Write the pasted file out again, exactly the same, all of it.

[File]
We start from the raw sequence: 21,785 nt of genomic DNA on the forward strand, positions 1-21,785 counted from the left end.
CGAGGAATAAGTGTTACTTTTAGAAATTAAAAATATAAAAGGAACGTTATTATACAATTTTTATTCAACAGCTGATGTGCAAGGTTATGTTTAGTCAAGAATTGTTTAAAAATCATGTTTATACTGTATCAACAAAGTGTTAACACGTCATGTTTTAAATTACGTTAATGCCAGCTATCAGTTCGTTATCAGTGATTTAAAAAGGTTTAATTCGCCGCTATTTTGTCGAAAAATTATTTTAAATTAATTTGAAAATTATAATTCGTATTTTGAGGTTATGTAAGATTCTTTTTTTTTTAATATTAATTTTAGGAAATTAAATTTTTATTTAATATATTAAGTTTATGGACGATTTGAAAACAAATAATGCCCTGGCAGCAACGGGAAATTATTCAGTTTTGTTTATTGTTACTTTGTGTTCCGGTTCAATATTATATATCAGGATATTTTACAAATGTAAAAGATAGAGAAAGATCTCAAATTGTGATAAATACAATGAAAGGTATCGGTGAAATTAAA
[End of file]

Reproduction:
We start from the raw sequence: 21,785 nt of genomic DNA on the forward strand, positions 1-21,785 counted from the left end.
CGAGGAATAAGTGTTACTTTTAGAAATTAAAAATATAAAAGGAACGTTATTATACAATTTTTATTCAACAGCTGATGTGCAAGGTTATGTTTAGTCAAGAATTGTTTAAAAATCATGTTTATACTGTATCAACAAAGTGTTAACACGTCATGTTTTAAATTACGTTAATGCCAGCTATCAGTTCGTTATCAGTGATTTAAAAAGGTTTAATTCGCCGCTATTTTGTCGAAAAATTATTTTAAATTAATTTGAAAATTATAATTCGTATTTTGAGGTTATGTAAGATTCTTTTTTTTTTAATATTAATTTTAGGAAATTAAATTTTTATTTAATATATTAAGTTTATGGACGATTTGAAAACAAATAATGCCCTGGCAGCAACGGGAAATTATTCAGTTTTGTTTATTGTTACTTTGTGTTCCGGTTCAATATTATATATCAGGATATTTTACAAATGTAAAAGATAGAGAAAGATCTCAAATTGTGATAAATACAATGAAAGGTATCGGTGAAATTAAA